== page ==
Metro: Corvisart (6), Tolbiac (7)
8. La Chapelle
Parisians reading this you might be thinking La Chapelle, really? Why would you put a neighborhood so close to the chaotic train station Gare du Nord on your list? Well, I wanted to include some spots that are off the beaten path. Although crazy busy and not the safest place to be wandering alone at night, I want to put this area on my list because it is not a dreamy touristy part of Paris! My favorite part about La Chapelle is the vast array of Indian restaurants. Sometimes it can be hard in Paris to enjoy meals with friends because French food is very meat focused, but in the quartier de la Chapelle you can find all vegetarian restaurants! I would have to recommend Dishny, an authentic South Indian restaurant I can wait to dine at again.
Metro: Gare du Nord (4, 5, RER B, RER D), La Chapelle (2)
9. Villa Léandre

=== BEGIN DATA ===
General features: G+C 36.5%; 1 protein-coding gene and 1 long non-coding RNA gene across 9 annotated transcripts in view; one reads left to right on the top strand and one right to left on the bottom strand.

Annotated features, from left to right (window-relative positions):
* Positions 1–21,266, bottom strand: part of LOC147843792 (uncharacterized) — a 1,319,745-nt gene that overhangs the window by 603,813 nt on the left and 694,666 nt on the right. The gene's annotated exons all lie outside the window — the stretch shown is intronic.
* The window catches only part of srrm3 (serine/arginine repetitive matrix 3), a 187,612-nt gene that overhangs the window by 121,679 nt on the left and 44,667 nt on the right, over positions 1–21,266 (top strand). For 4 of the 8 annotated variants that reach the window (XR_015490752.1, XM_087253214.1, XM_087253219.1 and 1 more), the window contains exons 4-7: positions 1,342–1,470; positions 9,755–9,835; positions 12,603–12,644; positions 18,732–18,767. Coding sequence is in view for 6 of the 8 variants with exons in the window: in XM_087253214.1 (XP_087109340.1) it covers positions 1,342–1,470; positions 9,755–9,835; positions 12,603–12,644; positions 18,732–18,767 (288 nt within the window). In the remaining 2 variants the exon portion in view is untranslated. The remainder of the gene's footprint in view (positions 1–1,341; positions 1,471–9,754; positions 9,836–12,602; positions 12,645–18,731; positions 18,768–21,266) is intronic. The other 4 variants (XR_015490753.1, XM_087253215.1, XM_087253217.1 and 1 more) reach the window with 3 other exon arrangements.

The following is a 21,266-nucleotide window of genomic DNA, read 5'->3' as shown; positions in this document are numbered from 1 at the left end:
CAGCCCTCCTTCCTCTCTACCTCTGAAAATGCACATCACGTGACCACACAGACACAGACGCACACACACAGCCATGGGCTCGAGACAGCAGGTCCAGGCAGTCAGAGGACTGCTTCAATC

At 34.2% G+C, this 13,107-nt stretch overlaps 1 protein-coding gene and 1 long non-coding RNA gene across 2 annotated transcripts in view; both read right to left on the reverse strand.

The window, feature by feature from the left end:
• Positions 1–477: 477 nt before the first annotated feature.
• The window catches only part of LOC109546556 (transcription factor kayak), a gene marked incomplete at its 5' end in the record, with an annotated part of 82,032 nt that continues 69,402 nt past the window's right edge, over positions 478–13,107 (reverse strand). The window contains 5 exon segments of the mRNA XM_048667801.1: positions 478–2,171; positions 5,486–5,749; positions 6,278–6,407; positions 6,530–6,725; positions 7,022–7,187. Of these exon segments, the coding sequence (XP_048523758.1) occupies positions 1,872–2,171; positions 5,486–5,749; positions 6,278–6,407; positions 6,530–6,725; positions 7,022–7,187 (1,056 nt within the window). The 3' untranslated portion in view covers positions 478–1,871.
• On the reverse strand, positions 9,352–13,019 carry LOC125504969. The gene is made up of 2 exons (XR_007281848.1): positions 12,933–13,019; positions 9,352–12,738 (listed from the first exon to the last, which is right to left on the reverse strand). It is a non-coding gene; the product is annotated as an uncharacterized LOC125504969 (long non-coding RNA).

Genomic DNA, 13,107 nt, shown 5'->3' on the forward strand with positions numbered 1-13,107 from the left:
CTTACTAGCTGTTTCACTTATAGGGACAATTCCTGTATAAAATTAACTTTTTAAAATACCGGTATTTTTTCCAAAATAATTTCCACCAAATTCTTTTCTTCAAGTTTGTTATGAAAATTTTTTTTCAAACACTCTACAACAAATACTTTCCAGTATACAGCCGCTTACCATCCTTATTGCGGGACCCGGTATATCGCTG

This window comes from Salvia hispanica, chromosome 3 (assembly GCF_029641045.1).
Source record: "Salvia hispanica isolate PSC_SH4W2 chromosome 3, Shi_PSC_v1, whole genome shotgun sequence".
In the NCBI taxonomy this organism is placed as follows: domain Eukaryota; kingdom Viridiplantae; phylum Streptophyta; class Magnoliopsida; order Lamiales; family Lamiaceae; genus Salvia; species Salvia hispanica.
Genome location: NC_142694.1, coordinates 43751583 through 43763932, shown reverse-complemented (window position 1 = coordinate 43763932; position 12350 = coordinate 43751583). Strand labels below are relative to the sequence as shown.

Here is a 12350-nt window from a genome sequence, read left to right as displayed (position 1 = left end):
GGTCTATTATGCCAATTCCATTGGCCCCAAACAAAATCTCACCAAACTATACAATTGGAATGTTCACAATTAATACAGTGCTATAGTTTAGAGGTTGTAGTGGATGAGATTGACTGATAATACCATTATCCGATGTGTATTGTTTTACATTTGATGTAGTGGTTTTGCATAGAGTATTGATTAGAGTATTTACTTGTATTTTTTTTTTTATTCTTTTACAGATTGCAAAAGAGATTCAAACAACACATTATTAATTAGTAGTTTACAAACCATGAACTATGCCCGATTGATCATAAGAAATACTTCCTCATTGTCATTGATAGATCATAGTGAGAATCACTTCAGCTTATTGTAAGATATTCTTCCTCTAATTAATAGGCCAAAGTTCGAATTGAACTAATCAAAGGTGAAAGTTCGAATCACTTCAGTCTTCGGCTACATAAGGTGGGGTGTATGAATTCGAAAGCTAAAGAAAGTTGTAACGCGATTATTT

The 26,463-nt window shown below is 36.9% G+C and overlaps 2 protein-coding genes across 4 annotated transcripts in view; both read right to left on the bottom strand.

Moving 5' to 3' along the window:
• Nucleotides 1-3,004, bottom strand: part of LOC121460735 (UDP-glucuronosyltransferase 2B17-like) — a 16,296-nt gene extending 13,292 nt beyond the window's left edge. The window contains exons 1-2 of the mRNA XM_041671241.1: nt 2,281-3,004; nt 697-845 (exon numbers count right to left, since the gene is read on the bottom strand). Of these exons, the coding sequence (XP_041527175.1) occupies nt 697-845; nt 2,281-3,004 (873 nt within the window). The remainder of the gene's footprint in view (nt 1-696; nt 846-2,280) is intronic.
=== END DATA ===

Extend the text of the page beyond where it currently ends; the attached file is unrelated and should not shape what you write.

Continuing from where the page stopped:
Okay so this is technically a street in Montmartre, and not an actual neighborhood itself, but it looks like it could be! Believe it or not, with in the streets of Paree’s bohemian headquarters is an English style row of apartments. I found out about this cute lane during a lesser known Montmartre walking tour last summer. A great place for photos and wondering how much the residents pay in rent each month!
Metro: Lamarck-Caulaincourt (12), Blanche (2)
Ah Oberkampf! After checking out all these less-touristy parts of Paris all day you might want to check into your airbnb and call it a night. If you want to check out the Paris nightlife however and mingle with locals, head on over to the Oberkampf quarter in the 11th. Here you’ll find a mix of upscale bars and hole-in-the-wall bistros. There are even some clubs, if that’s your thing. Dine here with friends because you can find any kind of restaurant imaginable! One of my favorite activities was practicing my language skills and meeting Parisians, expats, and travelers at the Mundo Lingo Language exchange. You might even meet a cute Frenchie and fall in love here like I did!
Metro: Oberkampf (5,9), Filles du Calvaire (8), Parmentier (3)
That’s it for today’s list, but I could have included so many other places. If you don’t know much about Paris tell me if you’ve heard of these places. And Parisians, do you agree with my list? Is there anything you would change?
Let me know what you would like to see next – museums, restaurants, boutiques, and more!
À la prochaine,